Here is a news segment on CBC’s marketplace investigating the claims made by the Low Back Clinic about their spinal decompression machines. The Low Back Clinic claims that they have an 80% success rate in treating low back pain. The investigation makes the following allegations:
- All claims are based on a study funded by the manufacturer of the product.
- That study is not statistically significant or of sufficient quality to make those claims.
- The Low Back Clinic, in their advertising, is taking advantage of people that are vulnerable
You can see for yourself. Here is a link to the video:
My thoughts on the “investigation”:
- It was fair journalism, but more than anything, it was great entertainment. The piece targets the inner skeptic in all of us: The desire to point a finger at a product or company and call them a bunch of crooks or snake oil peddlers.
- Spinal decompression has been around for a long time and does have a therapeutic effect on herniated disc problems. It has been referred to as traction for decades. Usually you can find traction devices in the form of an apparatus that hangs you upside down. The devices only cost a couple hundred dollars to purchase. You can find them in many physiotherapist clinics, chiropractic clinics, and yes, I have one as well. Many people even buy them for use at home. They are relatively safe, but makes sure you talk to you doctor first, especially if you have a heart condition. These are simple devices that resemble a swing set and look nothing like the Star Trek inspired machine at the Low Back Clinic (LBC). The principle of why they work is essentially the same but they only use your body weight to perform the traction. The most important difference is that we don’t charge $5,000 to use it. It is included in the treatment as one of the many modalities you may receive. And there are no straps, harnesses and hydraulics putting 100 lbs of force on your vertebrae.
- Regarding the dangers of spinal decompression:
- Re: The lady with cancer that ended up with a crushed vertabrae. It is easy to say in hind sight that it was obvious that she had cancer, but the truth is that the average client that comes in to see chiropractors or physiotherapists or RMT’s have already seen their family physician. The average GP is so used to seeing low back pain that the last thing they might think of is cancer. It is true that further down the line, the cancer might be discovered after further diagnosis and worsening of symptoms. But often that discovery is after several misdiagnoses by General Practitioner’s (GP’s) about the cause of the back pain. A misdiagnosis by a GP does not mean that all doctors are incompetent frauds and a misdiagnosis by a chiropractor does not make him a charlatan. (RMT’s have it easy, we’re not allowed to diagnose). If the “investigation” pointed the finger at the chiropractor, it should also point the finger at the other medical professionals that misdiagnosed her back pain.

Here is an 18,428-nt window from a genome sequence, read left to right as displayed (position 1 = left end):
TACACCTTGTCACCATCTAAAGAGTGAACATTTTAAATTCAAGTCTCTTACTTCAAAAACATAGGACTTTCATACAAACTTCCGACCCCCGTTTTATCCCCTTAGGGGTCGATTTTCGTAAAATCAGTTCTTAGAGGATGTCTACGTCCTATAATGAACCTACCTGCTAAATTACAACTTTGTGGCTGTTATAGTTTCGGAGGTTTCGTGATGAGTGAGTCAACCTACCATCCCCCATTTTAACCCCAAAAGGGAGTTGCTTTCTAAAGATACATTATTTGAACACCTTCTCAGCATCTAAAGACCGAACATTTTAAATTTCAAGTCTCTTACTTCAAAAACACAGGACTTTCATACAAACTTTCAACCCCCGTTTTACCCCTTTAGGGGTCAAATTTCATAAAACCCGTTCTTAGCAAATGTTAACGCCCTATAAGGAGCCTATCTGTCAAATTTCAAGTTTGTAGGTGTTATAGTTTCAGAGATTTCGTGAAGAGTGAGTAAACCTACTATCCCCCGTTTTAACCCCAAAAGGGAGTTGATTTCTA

- Re: the total lack of assessment done on the man that was first assessed and diagnosed by the orthopedic surgeon. My question is if the man went in for his initial visit or if he went in for a free consultation. In a free consultation, no assessments are done and the primary goal is to convince the patient to come in again for a paid initial visit. In an initial visit with any chiropractor I have ever worked with, a minimum 30 minute thorough assessment is done. It should also be noted that while an orthopedic surgeon may give a very thorough assessment, I have never received a full assessment by a GP. Regardless, if that visit was in fact a paid initial visit it was incompetent, insufficient and irresponsible.
- Here are my concerns about the LBC:
- They should never advertise an 80% success rate. That is misleading advertising, and especially dangerous when there isn’t research to back it up
- They should have never said “virtually no side effects”. Though technically allowable, it is not consistent with the professional standards of chiropractic.
- The product is way overpriced as well. $5000 for a treatment they could have included in their treatment with an RMT, chiropractor or physiotherapist?
- The College of Chiropractors has a code of ethics which restricts these types of business practises. Why did they let this happen?